Factor In Gifts For The New Baby
For a little person, these babies sure get a lot of gifts. So, unless you want to find yourself swamped in vests, cute baby clothes and dinky socks, show some restraint in your own shopping habits. You'll want to make sure you have enough basics to get you through a few weeks (always make sure you double the amount of vests/sleepsuits you think you may need). But hold off fully stocking their wardrobe so you can get an idea of what you'll need to complement the gifts you've been given.
Consider What You'll Really Need
You won't be able to leave the hospital and drive home if your baby doesn't have a suitable car seat so this should definitely be a pre-due date purchase. A buggy is also an essential for baby. Getting out every day for some fresh air every day is vital for your own wellbeing and good for baby too.
...And What You Won't
Of course, you're going to need a cot, but many people choose to have their baby sleep in a Moses basket for the first few weeks, in which case there's no rush to start buying a cot just yet if you've not found one you love. Likewise, in the early days, some experts recommend you use cotton wool and water for nappy changes rather than wipes, so these could also come later on.
There's No Such Thing As Too Early
If it feels right to you, then start buying baby stuff when you want. Pregnancy should be a happy time and if that involves buying baby essentials then do it. Many people avoid making any purchases in the first 12 weeks believing it is bad luck. It's not. While you may not want to rush into your big ticket items there's no harm in popping an outfit, nursery decoration or toy in your trolley if you've spied it and fallen in love with it.
Try Before You Buy
A baby sling is a worthwhile investment, but if you can wait until the baby is here you can visit a sling library and try out a few with your baby. It's crucial to get one that is comfortable for both you and the baby so worth waiting until the baby is here.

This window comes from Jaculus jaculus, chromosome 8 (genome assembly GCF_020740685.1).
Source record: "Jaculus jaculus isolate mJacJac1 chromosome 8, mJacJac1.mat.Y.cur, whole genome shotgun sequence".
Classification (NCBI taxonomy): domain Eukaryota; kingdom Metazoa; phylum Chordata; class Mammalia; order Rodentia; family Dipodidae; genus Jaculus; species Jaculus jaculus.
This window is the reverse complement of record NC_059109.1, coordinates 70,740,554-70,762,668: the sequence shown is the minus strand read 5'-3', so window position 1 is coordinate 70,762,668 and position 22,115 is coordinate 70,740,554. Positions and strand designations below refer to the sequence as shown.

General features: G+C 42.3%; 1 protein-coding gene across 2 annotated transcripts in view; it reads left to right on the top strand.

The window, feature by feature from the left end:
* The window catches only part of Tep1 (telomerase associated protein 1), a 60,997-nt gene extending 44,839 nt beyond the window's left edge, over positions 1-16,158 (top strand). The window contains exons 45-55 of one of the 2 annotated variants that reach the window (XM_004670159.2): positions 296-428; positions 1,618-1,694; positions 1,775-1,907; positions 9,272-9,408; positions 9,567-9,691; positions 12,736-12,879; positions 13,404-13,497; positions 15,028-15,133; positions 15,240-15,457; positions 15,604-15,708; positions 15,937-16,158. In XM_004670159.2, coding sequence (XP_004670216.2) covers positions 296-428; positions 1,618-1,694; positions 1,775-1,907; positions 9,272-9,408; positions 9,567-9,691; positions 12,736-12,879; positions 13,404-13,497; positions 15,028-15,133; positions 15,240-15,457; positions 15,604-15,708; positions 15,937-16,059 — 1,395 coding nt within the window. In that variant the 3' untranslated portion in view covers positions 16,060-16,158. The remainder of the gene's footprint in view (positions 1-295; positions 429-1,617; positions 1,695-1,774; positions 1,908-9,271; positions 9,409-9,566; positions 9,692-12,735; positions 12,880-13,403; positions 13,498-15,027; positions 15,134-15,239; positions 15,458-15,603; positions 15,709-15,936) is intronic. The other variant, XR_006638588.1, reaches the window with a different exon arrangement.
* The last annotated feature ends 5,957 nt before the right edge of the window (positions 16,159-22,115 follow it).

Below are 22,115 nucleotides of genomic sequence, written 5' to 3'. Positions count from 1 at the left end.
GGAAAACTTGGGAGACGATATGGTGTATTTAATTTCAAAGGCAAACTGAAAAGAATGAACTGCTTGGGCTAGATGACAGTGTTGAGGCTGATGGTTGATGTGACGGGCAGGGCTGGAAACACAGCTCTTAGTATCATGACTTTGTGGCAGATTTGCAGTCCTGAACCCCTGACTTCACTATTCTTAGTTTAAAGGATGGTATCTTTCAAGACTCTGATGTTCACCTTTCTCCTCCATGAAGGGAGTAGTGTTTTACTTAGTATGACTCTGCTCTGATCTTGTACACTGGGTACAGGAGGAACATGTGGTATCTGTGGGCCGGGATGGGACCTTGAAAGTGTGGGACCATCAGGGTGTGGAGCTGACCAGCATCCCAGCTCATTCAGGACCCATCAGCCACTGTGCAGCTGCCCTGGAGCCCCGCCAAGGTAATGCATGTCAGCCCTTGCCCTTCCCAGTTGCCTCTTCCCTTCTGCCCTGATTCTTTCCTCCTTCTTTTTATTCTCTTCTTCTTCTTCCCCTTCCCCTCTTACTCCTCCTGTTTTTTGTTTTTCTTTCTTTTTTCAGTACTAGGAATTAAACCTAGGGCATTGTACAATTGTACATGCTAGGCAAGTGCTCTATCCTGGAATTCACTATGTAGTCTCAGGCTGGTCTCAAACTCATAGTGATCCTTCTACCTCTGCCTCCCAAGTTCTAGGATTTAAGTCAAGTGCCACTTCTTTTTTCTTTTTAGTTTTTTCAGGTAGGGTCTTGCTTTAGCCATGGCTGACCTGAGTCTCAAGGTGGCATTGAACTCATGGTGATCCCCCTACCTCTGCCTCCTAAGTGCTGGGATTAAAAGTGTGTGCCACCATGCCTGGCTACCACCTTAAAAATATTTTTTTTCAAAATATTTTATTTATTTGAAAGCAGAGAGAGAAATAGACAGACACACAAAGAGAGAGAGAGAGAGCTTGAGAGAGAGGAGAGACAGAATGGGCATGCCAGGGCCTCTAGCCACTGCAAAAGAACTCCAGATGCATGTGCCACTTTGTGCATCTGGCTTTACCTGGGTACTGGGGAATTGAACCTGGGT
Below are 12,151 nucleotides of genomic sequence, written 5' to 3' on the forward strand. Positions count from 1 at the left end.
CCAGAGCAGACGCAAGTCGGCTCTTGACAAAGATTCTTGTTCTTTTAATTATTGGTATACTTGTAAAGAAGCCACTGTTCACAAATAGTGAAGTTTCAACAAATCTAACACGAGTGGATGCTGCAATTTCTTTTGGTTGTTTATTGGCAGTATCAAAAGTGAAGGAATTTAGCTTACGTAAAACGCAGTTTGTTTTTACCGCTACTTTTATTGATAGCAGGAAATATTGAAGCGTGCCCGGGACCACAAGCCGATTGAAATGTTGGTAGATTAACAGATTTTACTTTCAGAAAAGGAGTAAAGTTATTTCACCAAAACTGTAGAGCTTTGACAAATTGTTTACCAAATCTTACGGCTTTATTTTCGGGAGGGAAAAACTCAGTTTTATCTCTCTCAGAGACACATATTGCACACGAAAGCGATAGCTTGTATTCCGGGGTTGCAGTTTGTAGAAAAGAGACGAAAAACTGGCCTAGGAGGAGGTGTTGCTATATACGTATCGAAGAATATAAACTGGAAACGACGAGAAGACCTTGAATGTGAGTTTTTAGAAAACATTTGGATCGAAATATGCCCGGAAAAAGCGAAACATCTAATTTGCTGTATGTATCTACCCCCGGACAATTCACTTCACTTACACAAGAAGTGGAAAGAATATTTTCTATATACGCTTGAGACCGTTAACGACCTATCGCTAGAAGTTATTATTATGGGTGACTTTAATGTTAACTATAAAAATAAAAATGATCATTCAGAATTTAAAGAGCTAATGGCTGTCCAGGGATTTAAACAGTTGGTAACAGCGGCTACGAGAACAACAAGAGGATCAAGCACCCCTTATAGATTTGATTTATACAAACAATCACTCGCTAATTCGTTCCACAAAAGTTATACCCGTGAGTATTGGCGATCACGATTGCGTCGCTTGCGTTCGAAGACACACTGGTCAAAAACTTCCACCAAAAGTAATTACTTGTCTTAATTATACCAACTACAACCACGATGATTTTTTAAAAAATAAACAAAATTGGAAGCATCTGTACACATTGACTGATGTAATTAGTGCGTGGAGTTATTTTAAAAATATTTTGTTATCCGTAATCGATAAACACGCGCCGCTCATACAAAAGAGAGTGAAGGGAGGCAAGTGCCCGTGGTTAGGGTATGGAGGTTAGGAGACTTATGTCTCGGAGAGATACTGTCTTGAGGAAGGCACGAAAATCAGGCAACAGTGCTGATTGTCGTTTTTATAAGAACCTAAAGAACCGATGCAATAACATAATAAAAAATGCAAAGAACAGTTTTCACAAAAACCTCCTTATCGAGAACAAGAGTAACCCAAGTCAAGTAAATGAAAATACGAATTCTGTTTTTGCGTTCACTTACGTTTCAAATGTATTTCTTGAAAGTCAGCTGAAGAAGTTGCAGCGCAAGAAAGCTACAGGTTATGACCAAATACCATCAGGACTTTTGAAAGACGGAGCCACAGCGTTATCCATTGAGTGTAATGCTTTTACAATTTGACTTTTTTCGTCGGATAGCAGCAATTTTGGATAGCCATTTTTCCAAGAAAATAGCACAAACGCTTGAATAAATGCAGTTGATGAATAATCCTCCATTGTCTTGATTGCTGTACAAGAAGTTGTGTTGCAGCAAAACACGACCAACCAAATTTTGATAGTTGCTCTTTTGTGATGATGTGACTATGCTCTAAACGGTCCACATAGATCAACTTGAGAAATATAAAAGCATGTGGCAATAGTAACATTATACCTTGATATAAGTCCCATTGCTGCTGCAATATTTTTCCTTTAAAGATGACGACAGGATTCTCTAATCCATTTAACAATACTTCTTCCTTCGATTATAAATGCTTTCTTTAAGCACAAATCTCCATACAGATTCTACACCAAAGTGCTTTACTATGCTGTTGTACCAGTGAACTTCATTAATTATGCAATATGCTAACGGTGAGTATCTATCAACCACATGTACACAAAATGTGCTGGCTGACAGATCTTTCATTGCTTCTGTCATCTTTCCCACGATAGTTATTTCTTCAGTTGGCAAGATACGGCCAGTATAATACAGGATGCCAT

Take Advice From Others
Ask other parents what has been their best buy, the chances are it will be something you've not yet thought of. Just a few baby items that many would say are indispensable include black out blinds, sock-ons (for keeping pesky socks on) and a hook for your pram so you can sail home with all the baby stuff you sensibly put off buying during pregnancy.
Don't Be Fooled
Shop posters and online ads will have you believe that you'll be dressing your baby up in cute outfits every day. If this isn't your first baby you'll know that baby-grows are the perfect choice. They're easy to get on and off (after all, who wants to be wrestling a newborn into a pair of tights with every nappy change) and comfortable for your baby. The baby clothes can come later, for now, start buying those baby-grows.
Cora Lydon is a freelance journalist living in Suffolk with her husband and two children. She’s also a children’s book author who loves finding activities and place to inspire her children. Her dining table bears the scars of many craft activities attempts (many unsuccessful).